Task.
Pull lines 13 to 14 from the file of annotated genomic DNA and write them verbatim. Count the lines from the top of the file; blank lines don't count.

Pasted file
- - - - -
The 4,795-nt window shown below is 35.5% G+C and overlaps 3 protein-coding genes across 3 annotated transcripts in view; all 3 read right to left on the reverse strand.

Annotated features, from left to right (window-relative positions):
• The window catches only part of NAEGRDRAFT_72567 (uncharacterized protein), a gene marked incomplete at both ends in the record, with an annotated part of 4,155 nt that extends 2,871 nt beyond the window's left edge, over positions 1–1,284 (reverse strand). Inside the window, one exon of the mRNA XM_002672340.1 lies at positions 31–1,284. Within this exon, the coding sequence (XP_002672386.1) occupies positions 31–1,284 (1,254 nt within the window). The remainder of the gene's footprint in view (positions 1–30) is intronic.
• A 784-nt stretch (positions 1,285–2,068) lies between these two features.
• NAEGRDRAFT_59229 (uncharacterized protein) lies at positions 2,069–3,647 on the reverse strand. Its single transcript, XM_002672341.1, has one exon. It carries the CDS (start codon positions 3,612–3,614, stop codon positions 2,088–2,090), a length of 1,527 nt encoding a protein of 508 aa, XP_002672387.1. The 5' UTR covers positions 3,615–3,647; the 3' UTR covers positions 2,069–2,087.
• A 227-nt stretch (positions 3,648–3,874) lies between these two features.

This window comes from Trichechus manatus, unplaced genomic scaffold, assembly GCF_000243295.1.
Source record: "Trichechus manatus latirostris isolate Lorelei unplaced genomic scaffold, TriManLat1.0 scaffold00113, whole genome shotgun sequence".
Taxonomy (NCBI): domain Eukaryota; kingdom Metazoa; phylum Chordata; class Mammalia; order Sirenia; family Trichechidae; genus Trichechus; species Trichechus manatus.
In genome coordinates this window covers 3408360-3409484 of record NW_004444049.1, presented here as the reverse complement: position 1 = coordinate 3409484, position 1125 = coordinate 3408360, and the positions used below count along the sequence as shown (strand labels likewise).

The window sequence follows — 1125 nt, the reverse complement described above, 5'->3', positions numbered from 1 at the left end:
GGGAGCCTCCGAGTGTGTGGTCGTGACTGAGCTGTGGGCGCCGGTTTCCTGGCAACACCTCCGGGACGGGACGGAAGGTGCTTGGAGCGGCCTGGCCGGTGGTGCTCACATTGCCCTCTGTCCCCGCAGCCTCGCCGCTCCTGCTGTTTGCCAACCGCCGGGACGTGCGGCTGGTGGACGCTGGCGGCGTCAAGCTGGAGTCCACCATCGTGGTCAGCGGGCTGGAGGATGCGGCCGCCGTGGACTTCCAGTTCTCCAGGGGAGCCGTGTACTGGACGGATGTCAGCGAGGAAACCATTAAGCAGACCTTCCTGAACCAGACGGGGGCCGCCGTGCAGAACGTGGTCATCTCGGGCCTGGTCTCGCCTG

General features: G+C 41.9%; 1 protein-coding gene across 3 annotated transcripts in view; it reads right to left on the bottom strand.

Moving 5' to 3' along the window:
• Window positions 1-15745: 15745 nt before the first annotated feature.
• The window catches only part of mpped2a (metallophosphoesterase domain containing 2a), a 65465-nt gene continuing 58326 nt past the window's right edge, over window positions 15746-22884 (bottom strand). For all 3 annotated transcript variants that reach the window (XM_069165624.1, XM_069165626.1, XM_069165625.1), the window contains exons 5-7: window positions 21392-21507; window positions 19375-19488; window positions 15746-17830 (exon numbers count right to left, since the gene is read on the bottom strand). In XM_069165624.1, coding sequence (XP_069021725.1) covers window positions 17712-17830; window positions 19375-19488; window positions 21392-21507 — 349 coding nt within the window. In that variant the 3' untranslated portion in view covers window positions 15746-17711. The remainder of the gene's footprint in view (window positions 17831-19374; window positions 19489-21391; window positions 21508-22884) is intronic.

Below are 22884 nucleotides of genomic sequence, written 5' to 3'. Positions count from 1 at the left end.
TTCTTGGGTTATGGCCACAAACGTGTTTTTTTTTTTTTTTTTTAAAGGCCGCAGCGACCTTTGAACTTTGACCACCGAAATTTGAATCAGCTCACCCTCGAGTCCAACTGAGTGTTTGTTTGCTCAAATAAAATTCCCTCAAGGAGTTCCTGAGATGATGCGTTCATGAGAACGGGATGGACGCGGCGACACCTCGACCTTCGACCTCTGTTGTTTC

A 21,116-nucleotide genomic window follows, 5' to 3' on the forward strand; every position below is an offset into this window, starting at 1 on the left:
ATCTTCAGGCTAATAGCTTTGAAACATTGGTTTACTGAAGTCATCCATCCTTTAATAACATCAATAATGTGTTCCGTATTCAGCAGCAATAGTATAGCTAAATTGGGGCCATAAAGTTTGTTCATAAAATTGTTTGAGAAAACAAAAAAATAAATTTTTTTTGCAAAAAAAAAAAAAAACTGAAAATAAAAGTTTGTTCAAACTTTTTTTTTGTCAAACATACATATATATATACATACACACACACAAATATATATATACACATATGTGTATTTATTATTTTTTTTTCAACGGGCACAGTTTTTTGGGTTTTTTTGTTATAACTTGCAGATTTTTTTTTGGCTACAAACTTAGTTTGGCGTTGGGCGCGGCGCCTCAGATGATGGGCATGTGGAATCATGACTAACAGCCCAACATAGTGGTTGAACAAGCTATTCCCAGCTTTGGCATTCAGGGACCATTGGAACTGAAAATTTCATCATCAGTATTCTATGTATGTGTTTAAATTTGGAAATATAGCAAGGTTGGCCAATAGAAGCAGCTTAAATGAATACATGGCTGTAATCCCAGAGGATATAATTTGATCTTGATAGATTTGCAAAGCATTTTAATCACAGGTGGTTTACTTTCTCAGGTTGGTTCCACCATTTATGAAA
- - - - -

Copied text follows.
General features: G+C 41.9%; 1 protein-coding gene across 3 annotated transcripts in view; it reads right to left on the bottom strand.

Moving 5' to 3' along the window: